- The Washington Times - Wednesday, March 16, 2011

D.C. Mayor Vincent C. Gray fired his chief of staff on Wednesday — the first major ouster of his young administration, increasingly under fire for missteps in hiring political appointees.

Calling Gerri Mason Hall an “outstanding professional” he has known for 20 years, the mayor said a lot of “distractions” were impacting her work for the city.

“I have requested and accepted the resignation of my chief of staff, Gerri Hall,” Mr. Gray said at a hastily arranged afternoon news conference.

“Gerri Hall and I have discussed this issue extensively over the last several days, and we agree that the distractions associated with these personnel matters are overshadowing the work of the government,” Mr. Gray said. “We have agreed that this decision is in the best interest of the city. We have a strong team that has been assembled to work on the issues of the city, and we want to move forward.”

The firing comes less than three months into an administration reeling under allegations that cash payoffs were made during Mr. Gray’s mayoral campaign and that the administration doled out high-paying city jobs to political friends who either were underqualified or had undisclosed criminal pasts.

Ms. Hall, who for days was the subject of rumors that she would resign, on Wednesday had attended and was scheduled to testify at a hearing of the D.C. Council’s Committee on Government Operations and the Environment. She was expected to answer questions on behalf of the Gray administration as to why some recent appointees were hired at salaries above those paid to their predecessors and above the rates authorized by city law.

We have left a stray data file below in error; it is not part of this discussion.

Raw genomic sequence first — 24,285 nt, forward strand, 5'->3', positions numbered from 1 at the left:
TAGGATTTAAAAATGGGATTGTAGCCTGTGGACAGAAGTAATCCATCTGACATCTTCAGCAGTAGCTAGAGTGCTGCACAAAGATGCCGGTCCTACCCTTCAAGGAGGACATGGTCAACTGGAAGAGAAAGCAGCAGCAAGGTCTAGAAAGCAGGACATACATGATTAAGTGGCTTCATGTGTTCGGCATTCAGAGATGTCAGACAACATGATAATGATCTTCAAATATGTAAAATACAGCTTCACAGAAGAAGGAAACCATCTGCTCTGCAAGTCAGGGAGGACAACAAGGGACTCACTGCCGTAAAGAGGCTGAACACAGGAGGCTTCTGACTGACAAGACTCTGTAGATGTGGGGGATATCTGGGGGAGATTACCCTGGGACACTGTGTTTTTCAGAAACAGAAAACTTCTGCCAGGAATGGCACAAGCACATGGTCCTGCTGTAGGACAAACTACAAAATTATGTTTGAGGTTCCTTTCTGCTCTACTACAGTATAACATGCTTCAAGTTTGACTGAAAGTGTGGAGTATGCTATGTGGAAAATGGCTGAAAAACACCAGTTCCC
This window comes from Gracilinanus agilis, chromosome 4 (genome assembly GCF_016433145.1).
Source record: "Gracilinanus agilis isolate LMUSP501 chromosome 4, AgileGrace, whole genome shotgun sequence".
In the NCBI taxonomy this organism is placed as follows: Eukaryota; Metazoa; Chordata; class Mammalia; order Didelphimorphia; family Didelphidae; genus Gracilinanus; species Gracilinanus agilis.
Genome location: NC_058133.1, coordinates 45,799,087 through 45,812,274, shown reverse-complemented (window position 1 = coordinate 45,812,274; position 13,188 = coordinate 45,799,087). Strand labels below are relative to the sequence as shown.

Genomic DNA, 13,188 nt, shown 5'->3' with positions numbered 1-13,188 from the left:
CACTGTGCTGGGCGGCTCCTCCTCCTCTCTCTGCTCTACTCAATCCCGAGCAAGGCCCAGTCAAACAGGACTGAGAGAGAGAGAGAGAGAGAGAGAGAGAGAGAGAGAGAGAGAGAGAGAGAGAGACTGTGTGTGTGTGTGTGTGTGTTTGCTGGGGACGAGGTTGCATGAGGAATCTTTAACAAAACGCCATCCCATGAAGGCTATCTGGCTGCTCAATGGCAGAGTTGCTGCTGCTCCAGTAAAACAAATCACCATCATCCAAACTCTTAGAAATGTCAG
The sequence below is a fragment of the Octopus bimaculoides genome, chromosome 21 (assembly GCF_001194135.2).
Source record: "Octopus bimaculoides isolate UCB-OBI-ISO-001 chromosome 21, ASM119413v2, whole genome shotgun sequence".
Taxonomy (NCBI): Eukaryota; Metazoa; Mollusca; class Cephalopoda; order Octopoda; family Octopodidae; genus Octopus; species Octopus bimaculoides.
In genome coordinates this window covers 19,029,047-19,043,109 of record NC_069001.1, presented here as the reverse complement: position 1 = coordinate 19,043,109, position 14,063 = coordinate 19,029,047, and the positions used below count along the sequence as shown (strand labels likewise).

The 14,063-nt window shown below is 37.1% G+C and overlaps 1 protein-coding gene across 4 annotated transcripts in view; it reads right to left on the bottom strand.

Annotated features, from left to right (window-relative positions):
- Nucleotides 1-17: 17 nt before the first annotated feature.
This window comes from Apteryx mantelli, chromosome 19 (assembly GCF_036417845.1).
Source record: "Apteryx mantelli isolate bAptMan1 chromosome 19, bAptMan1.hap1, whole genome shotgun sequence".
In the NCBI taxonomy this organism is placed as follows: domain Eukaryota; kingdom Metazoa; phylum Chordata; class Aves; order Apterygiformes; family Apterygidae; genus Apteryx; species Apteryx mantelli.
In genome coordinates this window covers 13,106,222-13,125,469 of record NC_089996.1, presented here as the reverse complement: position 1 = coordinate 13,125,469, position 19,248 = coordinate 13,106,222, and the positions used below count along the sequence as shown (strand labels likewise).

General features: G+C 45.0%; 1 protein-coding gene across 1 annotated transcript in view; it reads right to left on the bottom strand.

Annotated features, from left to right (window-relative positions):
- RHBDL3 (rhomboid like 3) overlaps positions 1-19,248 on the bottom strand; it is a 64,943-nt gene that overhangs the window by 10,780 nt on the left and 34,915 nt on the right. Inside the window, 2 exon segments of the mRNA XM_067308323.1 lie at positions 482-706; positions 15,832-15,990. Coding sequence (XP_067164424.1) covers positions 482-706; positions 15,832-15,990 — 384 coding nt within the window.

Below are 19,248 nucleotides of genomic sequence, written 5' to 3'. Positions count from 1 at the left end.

Mr. Gray announced Wednesday that he would scale back those salaries. Ms. Hall, who was earning $200,000 a year, was among those who was expected to receive a pay cut.

Council member Mary M. Cheh, chairman of the government operations committee and a supporter of Mr. Gray’s mayoral campaign, was critical of the high payments for public-service workers.

“If people understand that public service is a calling and not a case for self-enrichment, those are the people that we want. Those are the people that we need,” Mrs. Cheh, Ward 3 Democrat, said during the hearing.

After a recess, when Ms. Hall did not return to the chamber, Mrs. Cheh adjourned the hearing about 2 p.m. and went upstairs to the mayor’s office. When she returned, she said an announcement from the Gray administration was imminent.

Mr. Gray delivered word of Ms. Hall’s departure during a news conference shortly before 5 p.m. — hours after he had completed his regularly scheduled weekly press briefing. Mr. Gray named Paul Quander, currently serving as his deputy mayor for public safety and justice, as chief of staff on an interim basis. He said he is thoroughly vetting current hires and expects to have names to replace Ms. Hall early next week.

Ms. Hall, a former executive at Sodexo USA, previously worked with Gray confidante Lorraine Green and played a key role in developing Mr. Gray’s first budget, which the council is expecting on April 1.

It’s a task the chief of staff ordinarily doesn’t do, Mr. Gray has said.

While the salaries have drawn widespread criticism, the most damaging controversy of the Gray administration centers on allegations that minor mayoral contender Sulaimon Brown received cash from the Gray campaign to bash Mayor Adrian Fenty and later was rewarded a $110,000-a-year job at the D.C. Department of Health Care Finance.

Mr. Brown’s firing prompted more questions on why he was hired in the first place, leading to accusations by Mr. Brown that Gray campaign consultant Howard L. Brooks and Ms. Green, Mr. Gray’s campaign manager, had paid him to stay in the race and had promised him a job.

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